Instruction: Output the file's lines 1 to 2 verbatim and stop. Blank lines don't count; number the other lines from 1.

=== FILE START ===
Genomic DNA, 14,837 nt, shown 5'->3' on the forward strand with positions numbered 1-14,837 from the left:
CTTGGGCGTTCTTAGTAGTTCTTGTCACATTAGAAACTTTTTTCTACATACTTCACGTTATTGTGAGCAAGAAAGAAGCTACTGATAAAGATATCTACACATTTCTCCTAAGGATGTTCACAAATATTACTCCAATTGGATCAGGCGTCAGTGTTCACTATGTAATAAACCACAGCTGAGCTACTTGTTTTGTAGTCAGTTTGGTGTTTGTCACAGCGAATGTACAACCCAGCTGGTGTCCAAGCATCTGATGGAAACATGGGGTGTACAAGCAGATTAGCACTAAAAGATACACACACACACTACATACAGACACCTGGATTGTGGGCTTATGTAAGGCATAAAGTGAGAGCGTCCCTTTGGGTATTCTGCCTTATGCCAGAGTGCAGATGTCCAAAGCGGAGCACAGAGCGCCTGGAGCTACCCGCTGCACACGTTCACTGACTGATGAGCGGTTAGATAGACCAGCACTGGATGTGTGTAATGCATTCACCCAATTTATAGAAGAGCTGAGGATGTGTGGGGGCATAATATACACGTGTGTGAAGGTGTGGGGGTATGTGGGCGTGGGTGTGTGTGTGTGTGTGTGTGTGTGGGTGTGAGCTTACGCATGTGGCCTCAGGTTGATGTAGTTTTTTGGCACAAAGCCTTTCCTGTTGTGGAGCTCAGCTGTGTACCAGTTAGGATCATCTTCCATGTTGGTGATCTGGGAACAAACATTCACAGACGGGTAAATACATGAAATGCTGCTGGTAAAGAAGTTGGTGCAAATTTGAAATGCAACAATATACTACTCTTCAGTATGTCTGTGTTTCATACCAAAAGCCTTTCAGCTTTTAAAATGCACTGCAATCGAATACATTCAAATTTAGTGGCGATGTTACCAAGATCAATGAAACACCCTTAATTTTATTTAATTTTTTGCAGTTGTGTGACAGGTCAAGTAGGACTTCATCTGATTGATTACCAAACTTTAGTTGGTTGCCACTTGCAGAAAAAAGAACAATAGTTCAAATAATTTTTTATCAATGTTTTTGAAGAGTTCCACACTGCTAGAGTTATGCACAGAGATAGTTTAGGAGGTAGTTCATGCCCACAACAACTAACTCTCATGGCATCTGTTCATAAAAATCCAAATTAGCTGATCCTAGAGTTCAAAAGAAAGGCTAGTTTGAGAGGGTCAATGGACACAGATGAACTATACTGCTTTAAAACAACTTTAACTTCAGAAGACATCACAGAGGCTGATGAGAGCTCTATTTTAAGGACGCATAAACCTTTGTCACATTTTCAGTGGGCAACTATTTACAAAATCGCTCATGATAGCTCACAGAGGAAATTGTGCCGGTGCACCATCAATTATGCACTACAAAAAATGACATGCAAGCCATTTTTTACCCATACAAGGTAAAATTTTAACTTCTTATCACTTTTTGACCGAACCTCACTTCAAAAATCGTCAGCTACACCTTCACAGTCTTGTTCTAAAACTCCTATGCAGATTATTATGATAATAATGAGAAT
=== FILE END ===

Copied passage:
Genomic DNA, 14,837 nt, shown 5'->3' on the forward strand with positions numbered 1-14,837 from the left:
CTTGGGCGTTCTTAGTAGTTCTTGTCACATTAGAAACTTTTTTCTACATACTTCACGTTATTGTGAGCAAGAAAGAAGCTACTGATAAAGATATCTACACATTTCTCCTAAGGATGTTCACAAATATTACTCCAATTGGATCAGGCGTCAGTGTTCACTATGTAATAAACCACAGCTGAGCTACTTGTTTTGTAGTCAGTTTGGTGTTTGTCACAGCGAATGTACAACCCAGCTGGTGTCCAAGCATCTGATGGAAACATGGGGTGTACAAGCAGATTAGCACTAAAAGATACACACACACACTACATACAGACACCTGGATTGTGGGCTTATGTAAGGCATAAAGTGAGAGCGTCCCTTTGGGTATTCTGCCTTATGCCAGAGTGCAGATGTCCAAAGCGGAGCACAGAGCGCCTGGAGCTACCCGCTGCACACGTTCACTGACTGATGAGCGGTTAGATAGACCAGCACTGGATGTGTGTAATGCATTCACCCAATTTATAGAAGAGCTGAGGATGTGTGGGGGCATAATATACACGTGTGTGAAGGTGTGGGGGTATGTGGGCGTGGGTGTGTGTGTGTGTGTGTGTGTGTGGGTGTGAGCTTACGCATGTGGCCTCAGGTTGATGTAGTTTTTTGGCACAAAGCCTTTCCTGTTGTGGAGCTCAGCTGTGTACCAGTTAGGATCATCTTCCATGTTGGTGATCTGGGAACAAACATTCACAGACGGGTAAATACATGAAATGCTGCTGGTAAAGAAGTTGGTGCAAATTTGAAATGCAACAATATACTACTCTTCAGTATGTCTGTGTTTCATACCAAAAGCCTTTCAGCTTTTAAAATGCACTGCAATCGAATACATTCAAATTTAGTGGCGATGTTACCAAGATCAATGAAACACCCTTAATTTTATTTAATTTTTTGCAGTTGTGTGACAGGTCAAGTAGGACTTCATCTGATTGATTACCAAACTTTAGTTGGTTGCCACTTGCAGAAAAAAGAACAATAGTTCAAATAATTTTTTATCAATGTTTTTGAAGAGTTCCACACTGCTAGAGTTATGCACAGAGATAGTTTAGGAGGTAGTTCATGCCCACAACAACTAACTCTCATGGCATCTGTTCATAAAAATCCAAATTAGCTGATCCTAGAGTTCAAAAGAAAGGCTAGTTTGAGAGGGTCAATGGACACAGATGAACTATACTGCTTTAAAACAACTTTAACTTCAGAAGACATCACAGAGGCTGATGAGAGCTCTATTTTAAGGACGCATAAACCTTTGTCACATTTTCAGTGGGCAACTATTTACAAAATCGCTCATGATAGCTCACAGAGGAAATTGTGCCGGTGCACCATCAATTATGCACTACAAAAAATGACATGCAAGCCATTTTTTACCCATACAAGGTAAAATTTTAACTTCTTATCACTTTTTGACCGAACCTCACTTCAAAAATCGTCAGCTACACCTTCACAGTCTTGTTCTAAAACTCCTATGCAGATTATTATGATAATAATGAGAAT